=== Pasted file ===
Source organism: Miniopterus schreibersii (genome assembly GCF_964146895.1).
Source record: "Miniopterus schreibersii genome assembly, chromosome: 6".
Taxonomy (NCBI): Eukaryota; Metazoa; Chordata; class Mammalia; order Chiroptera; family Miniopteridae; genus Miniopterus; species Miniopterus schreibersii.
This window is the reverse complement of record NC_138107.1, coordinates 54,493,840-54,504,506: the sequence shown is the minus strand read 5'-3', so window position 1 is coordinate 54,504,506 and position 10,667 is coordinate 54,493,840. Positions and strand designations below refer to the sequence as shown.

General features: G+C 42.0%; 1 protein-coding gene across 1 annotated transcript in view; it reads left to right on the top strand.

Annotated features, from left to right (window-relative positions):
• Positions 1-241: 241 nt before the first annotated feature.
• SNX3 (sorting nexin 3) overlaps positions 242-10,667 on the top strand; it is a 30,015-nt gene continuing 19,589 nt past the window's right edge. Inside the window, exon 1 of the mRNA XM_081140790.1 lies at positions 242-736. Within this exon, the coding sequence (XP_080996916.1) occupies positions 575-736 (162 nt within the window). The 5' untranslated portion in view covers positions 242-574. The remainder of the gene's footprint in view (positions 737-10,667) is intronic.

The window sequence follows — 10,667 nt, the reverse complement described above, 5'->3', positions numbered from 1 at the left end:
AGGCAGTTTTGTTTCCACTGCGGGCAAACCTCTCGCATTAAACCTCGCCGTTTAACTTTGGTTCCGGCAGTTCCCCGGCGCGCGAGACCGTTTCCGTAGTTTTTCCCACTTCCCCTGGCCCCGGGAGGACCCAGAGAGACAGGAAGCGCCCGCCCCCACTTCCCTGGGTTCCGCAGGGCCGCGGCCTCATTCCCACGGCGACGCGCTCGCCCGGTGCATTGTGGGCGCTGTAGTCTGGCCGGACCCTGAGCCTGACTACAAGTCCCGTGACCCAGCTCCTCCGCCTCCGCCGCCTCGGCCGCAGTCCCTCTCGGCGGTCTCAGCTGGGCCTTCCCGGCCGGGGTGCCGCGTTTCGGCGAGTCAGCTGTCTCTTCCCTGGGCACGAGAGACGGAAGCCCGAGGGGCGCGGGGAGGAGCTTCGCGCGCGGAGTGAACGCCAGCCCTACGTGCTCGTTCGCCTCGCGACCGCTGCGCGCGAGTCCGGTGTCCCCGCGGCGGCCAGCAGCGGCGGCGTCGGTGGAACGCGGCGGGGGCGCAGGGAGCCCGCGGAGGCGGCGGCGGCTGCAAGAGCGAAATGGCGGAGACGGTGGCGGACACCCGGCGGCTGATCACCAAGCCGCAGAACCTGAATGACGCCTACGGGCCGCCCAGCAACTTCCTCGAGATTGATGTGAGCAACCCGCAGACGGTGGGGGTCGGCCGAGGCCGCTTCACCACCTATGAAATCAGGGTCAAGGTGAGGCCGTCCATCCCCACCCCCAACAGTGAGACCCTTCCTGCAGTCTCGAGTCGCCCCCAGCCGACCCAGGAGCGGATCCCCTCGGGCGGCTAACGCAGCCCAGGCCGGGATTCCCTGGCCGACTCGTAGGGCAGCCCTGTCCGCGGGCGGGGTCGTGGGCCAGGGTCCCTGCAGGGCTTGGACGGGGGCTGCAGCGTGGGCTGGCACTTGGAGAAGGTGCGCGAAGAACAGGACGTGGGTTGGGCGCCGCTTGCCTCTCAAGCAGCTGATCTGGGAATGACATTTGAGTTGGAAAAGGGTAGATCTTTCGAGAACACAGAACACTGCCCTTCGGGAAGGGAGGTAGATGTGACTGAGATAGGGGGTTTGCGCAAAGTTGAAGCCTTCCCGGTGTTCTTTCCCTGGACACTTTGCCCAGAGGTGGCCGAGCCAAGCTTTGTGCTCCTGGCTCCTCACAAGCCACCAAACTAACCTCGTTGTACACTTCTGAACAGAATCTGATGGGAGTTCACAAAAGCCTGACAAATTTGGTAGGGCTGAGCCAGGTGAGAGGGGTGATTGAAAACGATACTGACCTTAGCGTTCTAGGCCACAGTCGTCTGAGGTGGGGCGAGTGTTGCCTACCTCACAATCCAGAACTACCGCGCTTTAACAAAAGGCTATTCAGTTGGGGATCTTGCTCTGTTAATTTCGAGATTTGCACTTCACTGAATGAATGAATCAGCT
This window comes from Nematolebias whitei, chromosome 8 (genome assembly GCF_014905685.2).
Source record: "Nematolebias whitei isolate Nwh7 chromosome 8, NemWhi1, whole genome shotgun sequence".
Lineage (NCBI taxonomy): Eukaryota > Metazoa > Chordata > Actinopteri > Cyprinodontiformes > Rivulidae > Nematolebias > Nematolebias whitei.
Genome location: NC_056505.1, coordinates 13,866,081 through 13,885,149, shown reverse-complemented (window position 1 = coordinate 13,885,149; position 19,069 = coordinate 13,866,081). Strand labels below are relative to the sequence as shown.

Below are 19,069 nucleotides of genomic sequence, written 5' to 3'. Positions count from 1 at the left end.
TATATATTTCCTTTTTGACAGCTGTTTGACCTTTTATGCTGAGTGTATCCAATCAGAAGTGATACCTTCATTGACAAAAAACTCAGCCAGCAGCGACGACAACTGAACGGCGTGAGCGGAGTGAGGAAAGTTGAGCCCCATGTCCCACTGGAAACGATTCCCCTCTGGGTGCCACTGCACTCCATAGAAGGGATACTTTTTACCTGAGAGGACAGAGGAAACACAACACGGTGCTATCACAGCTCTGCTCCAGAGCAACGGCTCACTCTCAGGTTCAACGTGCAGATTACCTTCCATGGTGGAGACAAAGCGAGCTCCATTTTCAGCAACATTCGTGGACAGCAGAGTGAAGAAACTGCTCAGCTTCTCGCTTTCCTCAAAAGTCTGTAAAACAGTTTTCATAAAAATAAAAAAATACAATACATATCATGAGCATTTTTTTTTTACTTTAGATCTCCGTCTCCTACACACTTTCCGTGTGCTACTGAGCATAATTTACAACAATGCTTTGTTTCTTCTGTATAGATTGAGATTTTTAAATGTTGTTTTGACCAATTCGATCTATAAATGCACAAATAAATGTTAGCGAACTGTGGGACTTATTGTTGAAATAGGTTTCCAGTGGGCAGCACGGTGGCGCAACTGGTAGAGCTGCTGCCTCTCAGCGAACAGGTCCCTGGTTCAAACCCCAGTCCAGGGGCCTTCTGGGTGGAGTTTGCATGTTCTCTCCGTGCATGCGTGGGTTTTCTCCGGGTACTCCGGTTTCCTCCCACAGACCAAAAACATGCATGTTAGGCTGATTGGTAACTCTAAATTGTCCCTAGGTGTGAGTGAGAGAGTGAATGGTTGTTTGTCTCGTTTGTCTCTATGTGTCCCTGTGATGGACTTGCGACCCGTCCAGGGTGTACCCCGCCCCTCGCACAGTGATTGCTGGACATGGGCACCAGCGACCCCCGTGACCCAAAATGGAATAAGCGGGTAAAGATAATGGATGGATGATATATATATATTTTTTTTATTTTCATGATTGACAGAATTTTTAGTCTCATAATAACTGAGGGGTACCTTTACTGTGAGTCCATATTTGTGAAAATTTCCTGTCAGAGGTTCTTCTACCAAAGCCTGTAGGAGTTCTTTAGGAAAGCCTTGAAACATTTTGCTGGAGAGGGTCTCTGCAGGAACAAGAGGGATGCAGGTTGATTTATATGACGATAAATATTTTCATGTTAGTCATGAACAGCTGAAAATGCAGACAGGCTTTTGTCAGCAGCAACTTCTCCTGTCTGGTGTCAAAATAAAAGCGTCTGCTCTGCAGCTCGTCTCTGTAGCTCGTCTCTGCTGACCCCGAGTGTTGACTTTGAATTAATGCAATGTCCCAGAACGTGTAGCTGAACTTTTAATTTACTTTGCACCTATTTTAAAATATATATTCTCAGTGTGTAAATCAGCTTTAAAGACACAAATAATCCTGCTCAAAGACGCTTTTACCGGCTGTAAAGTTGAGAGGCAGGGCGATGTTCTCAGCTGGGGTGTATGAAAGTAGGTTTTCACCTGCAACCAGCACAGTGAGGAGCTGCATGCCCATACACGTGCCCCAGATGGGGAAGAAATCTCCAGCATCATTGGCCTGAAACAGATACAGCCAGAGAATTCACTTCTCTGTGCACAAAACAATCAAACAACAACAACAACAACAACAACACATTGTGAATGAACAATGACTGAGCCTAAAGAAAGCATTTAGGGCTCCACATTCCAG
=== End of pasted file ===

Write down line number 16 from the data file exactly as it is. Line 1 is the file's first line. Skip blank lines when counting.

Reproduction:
TATATATTTCCTTTTTGACAGCTGTTTGACCTTTTATGCTGAGTGTATCCAATCAGAAGTGATACCTTCATTGACAAAAAACTCAGCCAGCAGCGACGACAACTGAACGGCGTGAGCGGAGTGAGGAAAGTTGAGCCCCATGTCCCACTGGAAACGATTCCCCTCTGGGTGCCACTGCACTCCATAGAAGGGATACTTTTTACCTGAGAGGACAGAGGAAACACAACACGGTGCTATCACAGCTCTGCTCCAGAGCAACGGCTCACTCTCAGGTTCAACGTGCAGATTACCTTCCATGGTGGAGACAAAGCGAGCTCCATTTTCAGCAACATTCGTGGACAGCAGAGTGAAGAAACTGCTCAGCTTCTCGCTTTCCTCAAAAGTCTGTAAAACAGTTTTCATAAAAATAAAAAAATACAATACATATCATGAGCATTTTTTTTTTACTTTAGATCTCCGTCTCCTACACACTTTCCGTGTGCTACTGAGCATAATTTACAACAATGCTTTGTTTCTTCTGTATAGATTGAGATTTTTAAATGTTGTTTTGACCAATTCGATCTATAAATGCACAAATAAATGTTAGCGAACTGTGGGACTTATTGTTGAAATAGGTTTCCAGTGGGCAGCACGGTGGCGCAACTGGTAGAGCTGCTGCCTCTCAGCGAACAGGTCCCTGGTTCAAACCCCAGTCCAGGGGCCTTCTGGGTGGAGTTTGCATGTTCTCTCCGTGCATGCGTGGGTTTTCTCCGGGTACTCCGGTTTCCTCCCACAGACCAAAAACATGCATGTTAGGCTGATTGGTAACTCTAAATTGTCCCTAGGTGTGAGTGAGAGAGTGAATGGTTGTTTGTCTCGTTTGTCTCTATGTGTCCCTGTGATGGACTTGCGACCCGTCCAGGGTGTACCCCGCCCCTCGCACAGTGATTGCTGGACATGGGCACCAGCGACCCCCGTGACCCAAAATGGAATAAGCGGGTAAAGATAATGGATGGATGATATATATATATTTTTTTTATTTTCATGATTGACAGAATTTTTAGTCTCATAATAACTGAGGGGTACCTTTACTGTGAGTCCATATTTGTGAAAATTTCCTGTCAGAGGTTCTTCTACCAAAGCCTGTAGGAGTTCTTTAGGAAAGCCTTGAAACATTTTGCTGGAGAGGGTCTCTGCAGGAACAAGAGGGATGCAGGTTGATTTATATGACGATAAATATTTTCATGTTAGTCATGAACAGCTGAAAATGCAGACAGGCTTTTGTCAGCAGCAACTTCTCCTGTCTGGTGTCAAAATAAAAGCGTCTGCTCTGCAGCTCGTCTCTGTAGCTCGTCTCTGCTGACCCCGAGTGTTGACTTTGAATTAATGCAATGTCCCAGAACGTGTAGCTGAACTTTTAATTTACTTTGCACCTATTTTAAAATATATATTCTCAGTGTGTAAATCAGCTTTAAAGACACAAATAATCCTGCTCAAAGACGCTTTTACCGGCTGTAAAGTTGAGAGGCAGGGCGATGTTCTCAGCTGGGGTGTATGAAAGTAGGTTTTCACCTGCAACCAGCACAGTGAGGAGCTGCATGCCCATACACGTGCCCCAGATGGGGAAGAAATCTCCAGCATCATTGGCCTGAAACAGATACAGCCAGAGAATTCACTTCTCTGTGCACAAAACAATCAAACAACAACAACAACAACAACAACACATTGTGAATGAACAATGACTGAGCCTAAAGAAAGCATTTAGGGCTCCACATTCCAG